Since I didn’t want the pants to be¬†very tight I added one more set of hip increases, this adds four stitches around the hips, about one extra centimeter, and two additional rows of depth to the rise. These are low rise pants even with the added two rows and I could have added a few more rows before the crotch increases if I had wanted. I suggest adding one set of hip increases for every centimeter over 17 that your doll’s hips measure, so if your doll has 19cm hips add two additional hip increase rounds. If your doll has much larger hips consider adding stitches (4 stitches per centimeter)¬†to the cast on instead of, or in addition to, the extra hip increases since the cast on edge has to be able to stretch over the hips.

The additional rounds of hip increases add two stitches per added round to each leg, so you need to account for them when placing the markers for the crotch increases and when dividing for the legs.

Spring Capris

[Please excuse the wrinkles, she’s been sitting in them for a while and I didn’t smooth them out enough when I took photos.]

After dividing for the legs I knit one and a half inches, about¬†twenty-five rounds. This made the pants leg reach just below the fullest part of the doll’s thigh. I could have knit a bit less, maybe¬†twenty rounds, so that I would start the decreases closer to the fullest part of the thigh. It is difficult to judge the length with the knitting in progress due to the fact that the crotch is still open when knitting the first leg.

Since I wanted a tapered leg I started decreasing one stitch every other round, alternating using a k2tog at the start of the round with an ssk at the end of the round, this creates the effect of an inseam (which you can see a bit of in the photo above). I made eleven decreases, leaving me with an odd number of stitches for the mock rib pattern I planned for the hem. If I had started the decreases sooner I would have spaced them at every third round to make the angle of the taper a bit less severe.

After finishing the decreases I knit one inch more of leg (sixteen rounds), putting the length just below the knee and about half an inch less than what I wanted the final length to be. Then to set up for the split hem I knit half the stitches so I would be at the outside of the leg to start knitting back and forth for the hem.

Mock Rib
Row 1 (WS): purl
Row 2: (k1, p1) to last stitch, k1

I knit seven rows of the mock rib and then bound off in the rib pattern. To neaten up the V slit I put the remaining loop from the bind off onto a #7 (1.5mm) steel crochet hook and slip stitched along the V before fastening off.

The bullet list of changes I made:

  • extra hip increases as needed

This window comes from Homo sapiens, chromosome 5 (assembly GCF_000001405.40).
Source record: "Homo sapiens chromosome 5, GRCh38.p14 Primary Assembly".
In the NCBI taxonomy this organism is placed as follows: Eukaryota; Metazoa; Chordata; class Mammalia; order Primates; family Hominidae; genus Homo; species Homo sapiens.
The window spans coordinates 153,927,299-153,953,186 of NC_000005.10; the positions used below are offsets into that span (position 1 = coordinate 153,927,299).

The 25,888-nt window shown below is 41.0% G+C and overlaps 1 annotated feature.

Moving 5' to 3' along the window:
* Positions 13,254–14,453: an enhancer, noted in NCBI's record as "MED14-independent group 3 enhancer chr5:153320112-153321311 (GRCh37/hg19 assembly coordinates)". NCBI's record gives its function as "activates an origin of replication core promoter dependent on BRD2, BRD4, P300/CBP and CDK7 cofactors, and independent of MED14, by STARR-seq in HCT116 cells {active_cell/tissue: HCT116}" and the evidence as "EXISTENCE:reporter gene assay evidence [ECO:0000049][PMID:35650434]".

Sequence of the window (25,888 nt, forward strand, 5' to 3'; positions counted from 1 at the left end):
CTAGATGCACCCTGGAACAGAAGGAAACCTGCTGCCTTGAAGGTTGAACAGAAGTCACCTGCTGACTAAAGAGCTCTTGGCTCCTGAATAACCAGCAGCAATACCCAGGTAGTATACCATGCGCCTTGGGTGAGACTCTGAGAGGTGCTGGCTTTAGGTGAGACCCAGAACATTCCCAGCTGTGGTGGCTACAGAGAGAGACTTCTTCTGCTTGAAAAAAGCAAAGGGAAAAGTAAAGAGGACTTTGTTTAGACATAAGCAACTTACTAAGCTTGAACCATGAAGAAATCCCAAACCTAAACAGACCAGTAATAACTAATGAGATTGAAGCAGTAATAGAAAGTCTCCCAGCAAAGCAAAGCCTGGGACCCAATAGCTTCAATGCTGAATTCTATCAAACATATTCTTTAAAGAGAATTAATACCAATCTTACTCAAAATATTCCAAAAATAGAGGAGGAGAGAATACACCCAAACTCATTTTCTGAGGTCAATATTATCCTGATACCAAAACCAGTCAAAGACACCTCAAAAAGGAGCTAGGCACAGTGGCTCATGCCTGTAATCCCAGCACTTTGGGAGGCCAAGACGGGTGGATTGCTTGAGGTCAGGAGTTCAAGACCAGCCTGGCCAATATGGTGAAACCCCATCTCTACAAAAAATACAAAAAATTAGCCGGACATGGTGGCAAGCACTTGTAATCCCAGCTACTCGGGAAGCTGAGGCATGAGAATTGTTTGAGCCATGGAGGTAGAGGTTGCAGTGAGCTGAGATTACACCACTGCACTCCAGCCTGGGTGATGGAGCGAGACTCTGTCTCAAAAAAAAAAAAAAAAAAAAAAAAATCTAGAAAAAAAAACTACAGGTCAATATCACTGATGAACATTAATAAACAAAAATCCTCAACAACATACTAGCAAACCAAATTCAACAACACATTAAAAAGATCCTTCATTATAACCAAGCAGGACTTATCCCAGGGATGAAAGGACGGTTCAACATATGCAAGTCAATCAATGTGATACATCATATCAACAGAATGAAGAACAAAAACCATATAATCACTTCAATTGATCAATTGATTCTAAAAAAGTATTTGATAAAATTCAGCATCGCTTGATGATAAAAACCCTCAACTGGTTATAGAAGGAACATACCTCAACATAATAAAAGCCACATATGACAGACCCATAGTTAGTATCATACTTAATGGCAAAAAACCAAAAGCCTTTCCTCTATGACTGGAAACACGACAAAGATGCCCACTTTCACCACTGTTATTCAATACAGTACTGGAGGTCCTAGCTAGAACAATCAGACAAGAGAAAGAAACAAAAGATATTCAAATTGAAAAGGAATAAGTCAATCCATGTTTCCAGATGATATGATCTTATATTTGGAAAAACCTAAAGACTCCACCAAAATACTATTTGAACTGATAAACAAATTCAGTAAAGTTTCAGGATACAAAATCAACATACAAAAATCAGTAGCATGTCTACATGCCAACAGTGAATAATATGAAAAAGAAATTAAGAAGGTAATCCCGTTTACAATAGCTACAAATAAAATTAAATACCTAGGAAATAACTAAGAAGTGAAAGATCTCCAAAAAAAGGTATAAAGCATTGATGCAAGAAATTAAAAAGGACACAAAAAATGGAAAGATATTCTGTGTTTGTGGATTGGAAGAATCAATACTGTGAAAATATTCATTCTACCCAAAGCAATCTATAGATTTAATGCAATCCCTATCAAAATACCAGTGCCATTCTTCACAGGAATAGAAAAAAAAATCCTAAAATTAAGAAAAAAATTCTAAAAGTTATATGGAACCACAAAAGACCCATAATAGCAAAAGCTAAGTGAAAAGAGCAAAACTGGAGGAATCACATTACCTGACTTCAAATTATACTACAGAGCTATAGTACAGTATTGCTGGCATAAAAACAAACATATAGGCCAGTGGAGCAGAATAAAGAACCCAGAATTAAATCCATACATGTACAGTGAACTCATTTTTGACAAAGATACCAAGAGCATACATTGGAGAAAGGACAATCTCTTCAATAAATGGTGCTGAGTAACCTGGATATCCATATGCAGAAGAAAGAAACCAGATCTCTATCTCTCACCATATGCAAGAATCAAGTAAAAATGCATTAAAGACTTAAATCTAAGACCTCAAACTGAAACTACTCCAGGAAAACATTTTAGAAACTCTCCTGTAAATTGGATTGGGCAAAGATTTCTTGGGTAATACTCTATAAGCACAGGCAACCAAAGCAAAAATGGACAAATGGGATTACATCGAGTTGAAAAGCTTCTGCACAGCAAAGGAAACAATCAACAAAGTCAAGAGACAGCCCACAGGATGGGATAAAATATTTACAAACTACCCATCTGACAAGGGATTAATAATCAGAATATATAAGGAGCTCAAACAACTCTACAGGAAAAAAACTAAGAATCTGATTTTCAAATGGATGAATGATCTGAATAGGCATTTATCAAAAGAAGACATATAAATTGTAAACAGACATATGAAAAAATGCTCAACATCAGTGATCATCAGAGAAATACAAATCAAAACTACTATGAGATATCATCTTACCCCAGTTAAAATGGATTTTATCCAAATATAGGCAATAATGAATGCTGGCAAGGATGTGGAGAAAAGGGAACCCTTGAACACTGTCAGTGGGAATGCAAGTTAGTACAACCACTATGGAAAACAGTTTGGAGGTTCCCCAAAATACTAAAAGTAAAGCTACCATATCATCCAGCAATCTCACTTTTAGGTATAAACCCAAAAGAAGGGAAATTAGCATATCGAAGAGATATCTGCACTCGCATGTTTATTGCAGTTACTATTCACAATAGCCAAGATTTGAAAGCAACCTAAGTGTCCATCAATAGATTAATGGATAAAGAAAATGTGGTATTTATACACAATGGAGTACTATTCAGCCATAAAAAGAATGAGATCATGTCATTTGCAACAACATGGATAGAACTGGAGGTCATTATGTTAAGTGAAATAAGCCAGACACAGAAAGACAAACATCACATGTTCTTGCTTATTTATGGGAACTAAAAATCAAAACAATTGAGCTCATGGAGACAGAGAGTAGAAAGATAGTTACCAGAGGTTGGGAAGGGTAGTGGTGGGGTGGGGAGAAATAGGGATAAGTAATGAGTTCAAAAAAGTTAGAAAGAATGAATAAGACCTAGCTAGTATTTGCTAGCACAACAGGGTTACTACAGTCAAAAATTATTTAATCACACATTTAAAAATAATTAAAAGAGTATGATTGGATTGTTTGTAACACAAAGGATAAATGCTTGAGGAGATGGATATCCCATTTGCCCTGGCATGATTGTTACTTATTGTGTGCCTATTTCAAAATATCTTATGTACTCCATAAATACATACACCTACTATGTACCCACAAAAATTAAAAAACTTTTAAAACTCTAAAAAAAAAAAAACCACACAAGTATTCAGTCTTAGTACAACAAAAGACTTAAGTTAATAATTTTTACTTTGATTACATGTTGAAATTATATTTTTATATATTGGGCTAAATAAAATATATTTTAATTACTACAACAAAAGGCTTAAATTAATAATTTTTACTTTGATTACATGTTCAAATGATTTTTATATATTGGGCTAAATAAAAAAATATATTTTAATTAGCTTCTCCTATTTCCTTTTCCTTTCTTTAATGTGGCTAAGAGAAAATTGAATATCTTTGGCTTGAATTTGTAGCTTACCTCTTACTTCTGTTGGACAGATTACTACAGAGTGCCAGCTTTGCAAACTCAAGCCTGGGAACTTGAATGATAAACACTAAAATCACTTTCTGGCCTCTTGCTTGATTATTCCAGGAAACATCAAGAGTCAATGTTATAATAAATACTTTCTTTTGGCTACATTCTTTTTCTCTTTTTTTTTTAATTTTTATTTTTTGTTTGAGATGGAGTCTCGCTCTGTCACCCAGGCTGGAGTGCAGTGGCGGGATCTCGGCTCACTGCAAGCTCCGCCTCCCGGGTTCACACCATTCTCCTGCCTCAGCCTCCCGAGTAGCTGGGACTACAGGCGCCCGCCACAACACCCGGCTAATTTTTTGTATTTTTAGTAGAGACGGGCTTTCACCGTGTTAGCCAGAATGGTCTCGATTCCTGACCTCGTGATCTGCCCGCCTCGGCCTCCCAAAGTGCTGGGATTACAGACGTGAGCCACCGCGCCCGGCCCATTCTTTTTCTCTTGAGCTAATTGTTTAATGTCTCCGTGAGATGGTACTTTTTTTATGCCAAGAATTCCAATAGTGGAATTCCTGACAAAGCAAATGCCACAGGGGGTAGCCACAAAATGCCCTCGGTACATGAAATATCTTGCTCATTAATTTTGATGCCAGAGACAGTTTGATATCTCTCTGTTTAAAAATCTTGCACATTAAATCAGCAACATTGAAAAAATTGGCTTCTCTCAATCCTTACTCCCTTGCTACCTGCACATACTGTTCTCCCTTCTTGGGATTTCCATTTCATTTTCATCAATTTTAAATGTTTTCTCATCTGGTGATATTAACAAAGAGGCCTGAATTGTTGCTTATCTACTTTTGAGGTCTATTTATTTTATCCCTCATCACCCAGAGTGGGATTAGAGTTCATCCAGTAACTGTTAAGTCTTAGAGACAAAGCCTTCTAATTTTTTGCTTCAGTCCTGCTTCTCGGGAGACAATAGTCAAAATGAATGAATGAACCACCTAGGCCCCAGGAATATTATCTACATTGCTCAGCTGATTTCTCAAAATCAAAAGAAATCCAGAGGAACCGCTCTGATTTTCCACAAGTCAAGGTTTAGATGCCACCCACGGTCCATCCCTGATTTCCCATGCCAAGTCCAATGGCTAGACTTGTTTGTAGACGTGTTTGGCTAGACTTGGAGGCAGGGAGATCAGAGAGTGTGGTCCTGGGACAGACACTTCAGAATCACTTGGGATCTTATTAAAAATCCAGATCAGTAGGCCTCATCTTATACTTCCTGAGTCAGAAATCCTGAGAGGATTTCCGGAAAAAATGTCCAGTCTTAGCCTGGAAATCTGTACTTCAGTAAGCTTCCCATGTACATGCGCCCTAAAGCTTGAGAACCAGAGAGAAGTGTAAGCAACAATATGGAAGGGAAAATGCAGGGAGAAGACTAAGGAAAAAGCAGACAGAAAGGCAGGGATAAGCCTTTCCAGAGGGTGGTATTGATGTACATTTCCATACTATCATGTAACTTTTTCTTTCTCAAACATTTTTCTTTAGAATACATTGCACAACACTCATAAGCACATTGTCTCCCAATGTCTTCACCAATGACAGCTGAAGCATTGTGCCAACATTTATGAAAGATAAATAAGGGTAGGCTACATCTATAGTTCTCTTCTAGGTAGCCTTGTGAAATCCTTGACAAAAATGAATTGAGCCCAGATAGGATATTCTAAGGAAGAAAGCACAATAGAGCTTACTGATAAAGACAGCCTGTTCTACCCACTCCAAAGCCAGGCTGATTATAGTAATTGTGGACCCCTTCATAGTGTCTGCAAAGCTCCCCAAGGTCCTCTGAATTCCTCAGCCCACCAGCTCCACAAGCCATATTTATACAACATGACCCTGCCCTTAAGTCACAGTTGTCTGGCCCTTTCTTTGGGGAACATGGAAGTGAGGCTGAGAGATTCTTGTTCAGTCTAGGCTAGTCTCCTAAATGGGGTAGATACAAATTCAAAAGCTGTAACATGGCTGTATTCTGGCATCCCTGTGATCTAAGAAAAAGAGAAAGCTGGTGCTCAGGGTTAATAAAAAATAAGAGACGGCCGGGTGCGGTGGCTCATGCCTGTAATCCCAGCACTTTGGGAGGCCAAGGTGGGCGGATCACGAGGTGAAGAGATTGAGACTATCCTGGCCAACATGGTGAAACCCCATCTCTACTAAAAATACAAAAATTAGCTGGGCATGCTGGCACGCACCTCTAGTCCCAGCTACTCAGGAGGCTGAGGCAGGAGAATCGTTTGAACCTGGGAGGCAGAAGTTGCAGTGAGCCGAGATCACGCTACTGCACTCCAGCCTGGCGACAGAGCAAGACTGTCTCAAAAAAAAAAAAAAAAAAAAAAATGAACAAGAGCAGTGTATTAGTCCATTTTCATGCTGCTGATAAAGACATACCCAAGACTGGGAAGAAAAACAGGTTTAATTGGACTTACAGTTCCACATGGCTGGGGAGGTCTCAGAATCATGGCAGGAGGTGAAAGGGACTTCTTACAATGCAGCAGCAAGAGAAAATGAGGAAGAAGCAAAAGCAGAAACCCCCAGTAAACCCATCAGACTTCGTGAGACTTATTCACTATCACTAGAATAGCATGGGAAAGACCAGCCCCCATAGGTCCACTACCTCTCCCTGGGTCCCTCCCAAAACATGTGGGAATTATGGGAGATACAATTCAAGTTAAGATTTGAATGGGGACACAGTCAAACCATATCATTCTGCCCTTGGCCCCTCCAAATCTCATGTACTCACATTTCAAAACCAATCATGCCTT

• knit 1.5″ after dividing for legs (below fullest part of thigh)
  • decrease 1 stitch every other round, alternating start and end of round, 11 times
  • knit 1″ even (until 0.5″ less than desired length)
  • knit to outside of leg, turn and knit 7 rows of mock rib for hem
  • bind off in pattern
  • crochet slip stitch along hem V slit to neat it up

The bullet list of changes I suggest:

  • extra hip increases as needed
  • knit 1.25″ after dividing for legs (at fullest part of thigh)
  • decrease 1 stitch every¬†third round, alternating start and end of round, 11 times
  • knit even until 0.5″ less than desired finished length
  • knit to outside of leg, turn and knit 7 rows of mock rib for hem
  • bind off in pattern
  • crochet slip stitch along hem V slit to neat it up

You can purchase the original short shorts pattern from Ravelry with this link:

This pattern is also available from PayHip.

Lace Yoke Shell

Mar 262013

It’s been about two years since I knit this, so this post is going to be based off my notes and my memory. If I knit another one and find errors I will correct them.

Lace Yoke Shell

First of all, this post is not a pattern. It’s a summary of what I did to convert the Dolphin Bay Eyelet Baby Top from the Naturally Caron site to fit an adult 42cm slim mini ball-jointed doll (specifically a Resinsoul Mei, default single jointed body). You will need to have a copy of the original pattern for this to make any sense at all. It’s free, go get it.

I used extra fine crochet cotton (#30 I think, I lost the label years ago), 000 (1.5mm) and 00000 (5/0, 1mm) needles. The final gauge in stockinette after blocking and plenty of wear is about 6-6.25 st/cm or 151/4-157/8 sts/in

[And now I’m going to quietly freak out about knitting about 61-63.5 sts to 4″/10cm….]

Step 1: Convert the lace yoke pattern for the smallest size to be knit in the round rather than back and forth. The pattern is well written and this should not be too difficult. Note that I also changed the k3tog to sk2p.